John Paul Mejia, a Miami native and national spokesperson for the Sunrise Movement, shared that “it’s hard to see the people and places I love suffering after yet another climate disaster. But the truth is, Florida is standing out as an example of what a world ruled by fossil fuel executives and the politicians they employ looks like.”

“By turning down millions of dollars in climate investments while people suffer, Gov. DeSantis has shown he’s more willing to shield Big Oil executives from accountability than serve the people of Florida,” the campaigner added. “My generation won’t forget this and we will do anything in our power to defeat politicians like him.”

“It’s time to hold Big Oil accountable for the climate disasters they’re fueling,” declared Jamie Henn of Fossil Free Media, which recently bought billboards in U.S. communities blaming heatwaves on fossil fuel giants. “Big Oil executives are sitting in cushy corner offices making massive profits while people in Florida, Hawaii, and all over the world are losing their homes, businesses, and lives. Finally holding this industry accountable for the damage they’re causing has become a major priority for the global climate movement.”

As frontline communities and activists seek accountability, including through climate liability lawsuits against oil and gas companies, “the spate of summer disasters has highlighted another potentially looming crisis in the U.S.” Inside Climate New reported Tuesday. “The federal Disaster Relief Fund, which allocates billions of dollars to help communities recover after a major disaster, is set to run out of money this fall if Congress can’t come to an agreement on how to replenish it.”

As the outlet detailed:

On Monday, the Biden administration announced nearly $3 billion in funding for hundreds of communities across the U.S. to reduce their vulnerability to climate-fueled extreme weather events. The money, which will come from the Bipartisan Infrastructure Law that Congress passed in 2021, will go toward building more weather-resilient infrastructure and flood mitigation efforts, among other projects.

But that money—though important—is geared toward preventative measures and is separate from FEMA’s disaster relief fund, meaning it won’t help communities recover from this summer’s devastating weather. If the relief fund isn’t replenished soon, the agency could be forced into a difficult position, having to choose which disaster recovery efforts to fund and which to postpone.

Climate scientist and activist Peter Kalmus said on Democracy Now! Thursday that “the public just doesn’t understand, in my opinion, what a deep emergency we are in. This is the merest beginning of what we’re going to see in coming years. And to me, it’s absolutely horrifying.”

“I don’t think people really fully appreciate how irreversible these impacts are,” he continued. “We can’t just reverse this. It’s not like cleaning up trash in a park. How hot we allow this planet to get is how hot it will stay for a very long time. And I feel like climate scientists, including myself, have been being ignored for decades by world leaders. They just don’t seem to get this, either.”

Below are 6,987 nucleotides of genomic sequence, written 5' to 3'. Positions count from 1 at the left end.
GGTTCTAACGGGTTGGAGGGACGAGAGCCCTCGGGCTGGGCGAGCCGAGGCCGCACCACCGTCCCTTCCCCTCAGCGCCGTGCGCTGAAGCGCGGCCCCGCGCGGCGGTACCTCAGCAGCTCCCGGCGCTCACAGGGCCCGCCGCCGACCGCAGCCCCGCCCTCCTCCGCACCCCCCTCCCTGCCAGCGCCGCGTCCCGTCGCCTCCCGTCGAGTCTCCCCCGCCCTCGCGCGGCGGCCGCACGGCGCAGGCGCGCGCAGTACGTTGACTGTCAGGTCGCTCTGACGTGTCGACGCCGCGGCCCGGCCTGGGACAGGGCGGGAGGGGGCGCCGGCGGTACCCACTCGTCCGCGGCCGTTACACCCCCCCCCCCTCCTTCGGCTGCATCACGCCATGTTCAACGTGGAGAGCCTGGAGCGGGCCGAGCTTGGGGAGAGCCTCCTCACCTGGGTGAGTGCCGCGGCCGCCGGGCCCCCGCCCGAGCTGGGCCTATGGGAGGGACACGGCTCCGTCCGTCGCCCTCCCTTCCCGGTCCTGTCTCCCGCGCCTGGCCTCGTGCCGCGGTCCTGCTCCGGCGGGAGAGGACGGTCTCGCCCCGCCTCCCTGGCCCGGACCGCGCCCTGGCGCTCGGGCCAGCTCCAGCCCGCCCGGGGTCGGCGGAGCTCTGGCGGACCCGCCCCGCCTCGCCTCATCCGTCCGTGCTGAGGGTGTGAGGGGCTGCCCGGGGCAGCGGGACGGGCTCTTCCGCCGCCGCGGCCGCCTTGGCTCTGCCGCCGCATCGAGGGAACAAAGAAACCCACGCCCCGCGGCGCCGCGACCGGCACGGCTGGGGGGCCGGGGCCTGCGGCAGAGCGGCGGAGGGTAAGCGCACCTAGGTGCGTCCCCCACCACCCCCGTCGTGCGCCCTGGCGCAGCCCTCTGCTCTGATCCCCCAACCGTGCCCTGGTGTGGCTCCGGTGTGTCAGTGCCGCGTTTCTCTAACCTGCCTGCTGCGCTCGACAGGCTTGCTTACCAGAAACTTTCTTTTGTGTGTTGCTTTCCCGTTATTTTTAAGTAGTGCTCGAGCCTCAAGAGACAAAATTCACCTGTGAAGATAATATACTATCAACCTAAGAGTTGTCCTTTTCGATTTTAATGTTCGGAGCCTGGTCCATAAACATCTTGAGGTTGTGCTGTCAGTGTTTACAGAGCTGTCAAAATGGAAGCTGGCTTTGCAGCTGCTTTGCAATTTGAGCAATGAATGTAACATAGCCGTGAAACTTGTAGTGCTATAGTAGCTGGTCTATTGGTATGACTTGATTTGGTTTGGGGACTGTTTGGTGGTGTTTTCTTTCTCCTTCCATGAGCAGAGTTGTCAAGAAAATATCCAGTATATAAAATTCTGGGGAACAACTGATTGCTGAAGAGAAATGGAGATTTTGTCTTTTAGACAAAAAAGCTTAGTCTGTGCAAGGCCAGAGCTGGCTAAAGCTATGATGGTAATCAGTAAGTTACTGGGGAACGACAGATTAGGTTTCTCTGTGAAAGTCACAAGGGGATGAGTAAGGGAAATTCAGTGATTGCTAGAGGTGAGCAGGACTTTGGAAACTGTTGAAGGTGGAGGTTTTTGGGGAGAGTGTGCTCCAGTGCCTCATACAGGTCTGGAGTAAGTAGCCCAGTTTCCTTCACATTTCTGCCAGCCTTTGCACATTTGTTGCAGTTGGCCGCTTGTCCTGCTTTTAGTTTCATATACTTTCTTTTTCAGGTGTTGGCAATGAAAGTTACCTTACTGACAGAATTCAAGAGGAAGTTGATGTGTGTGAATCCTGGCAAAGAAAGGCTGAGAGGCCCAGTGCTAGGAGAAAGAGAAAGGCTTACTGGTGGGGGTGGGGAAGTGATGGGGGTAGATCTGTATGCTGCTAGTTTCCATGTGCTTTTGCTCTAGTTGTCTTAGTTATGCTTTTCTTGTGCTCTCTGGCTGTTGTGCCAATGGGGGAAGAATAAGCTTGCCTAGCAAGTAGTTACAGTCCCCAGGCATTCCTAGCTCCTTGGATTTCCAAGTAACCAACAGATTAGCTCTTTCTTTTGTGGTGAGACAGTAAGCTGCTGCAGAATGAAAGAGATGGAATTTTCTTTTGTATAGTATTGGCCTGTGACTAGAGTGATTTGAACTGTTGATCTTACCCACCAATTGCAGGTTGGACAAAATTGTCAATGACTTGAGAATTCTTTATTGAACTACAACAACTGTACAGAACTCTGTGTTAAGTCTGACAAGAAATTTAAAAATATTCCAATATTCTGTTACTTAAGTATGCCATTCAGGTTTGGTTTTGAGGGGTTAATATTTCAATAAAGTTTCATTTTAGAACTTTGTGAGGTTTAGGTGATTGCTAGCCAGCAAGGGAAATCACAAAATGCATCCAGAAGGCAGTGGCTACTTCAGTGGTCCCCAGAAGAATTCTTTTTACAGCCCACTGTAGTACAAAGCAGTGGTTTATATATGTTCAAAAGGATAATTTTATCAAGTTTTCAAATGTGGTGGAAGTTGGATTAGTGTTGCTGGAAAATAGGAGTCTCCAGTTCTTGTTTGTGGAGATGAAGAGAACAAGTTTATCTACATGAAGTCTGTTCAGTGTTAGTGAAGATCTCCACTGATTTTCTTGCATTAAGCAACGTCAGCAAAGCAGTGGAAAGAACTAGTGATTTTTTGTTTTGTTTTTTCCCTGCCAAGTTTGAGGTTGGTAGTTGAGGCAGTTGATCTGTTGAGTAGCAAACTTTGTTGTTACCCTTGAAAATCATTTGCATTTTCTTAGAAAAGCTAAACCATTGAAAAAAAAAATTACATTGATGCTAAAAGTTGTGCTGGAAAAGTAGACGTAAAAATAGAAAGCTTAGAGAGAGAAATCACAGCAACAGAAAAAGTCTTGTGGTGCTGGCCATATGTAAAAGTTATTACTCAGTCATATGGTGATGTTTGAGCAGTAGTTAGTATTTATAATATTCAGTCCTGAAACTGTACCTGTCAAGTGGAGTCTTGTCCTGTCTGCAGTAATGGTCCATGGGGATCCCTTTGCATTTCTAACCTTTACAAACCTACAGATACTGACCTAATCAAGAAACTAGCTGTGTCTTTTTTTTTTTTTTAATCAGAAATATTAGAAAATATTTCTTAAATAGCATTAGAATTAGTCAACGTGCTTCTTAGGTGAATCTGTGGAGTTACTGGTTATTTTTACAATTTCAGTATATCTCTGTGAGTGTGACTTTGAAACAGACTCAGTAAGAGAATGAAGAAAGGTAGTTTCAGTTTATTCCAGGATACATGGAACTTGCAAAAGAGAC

“I’m glad to hear President Biden finally using his bully pulpit a little bit to try to wake people up that this is real, but he continues to expand fossil fuels at breakneck pace,” Kalmus added, pointing to drilling on public lands, the Willow project in Alaska, and the Mountain Valley Pipeline in Appalachia. “And that’s the cause of all of this damage that we’re seeing.”

“I’ve got two sons, and it breaks my heart to see the Biden administration continue to expand fossil fuels and take us deeper into this catastrophe, instead of trying to bring us back from this,” said the expert, who has called on the president to declare a climate emergency. “He’s deeply on the wrong side of history.”

Our work is licensed under Creative Commons (CC BY-NC-ND 3.0). Feel free to republish and share widely.

Very much related:

Here are some other “ET’s” recorded from around the planet the last couple of days, their consequences, and some extreme temperature outlooks, as well as any extreme precipitation reports:

Here is some brand-new August 2023 climatology:

Here is more climate and weather news from Friday:

(As usual, this will be a fluid post in which more information gets added during the day as it crosses my radar, crediting all who have put it on-line. Items will be archived on this site for posterity. In most instances click on the pictures of each tweet to see each article. The most noteworthy items will be listed first.)

Today’s News on Sustainable and Traditional Polluting Energy from Fossil Fuel:

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Guy Walton… “The Climate Guy”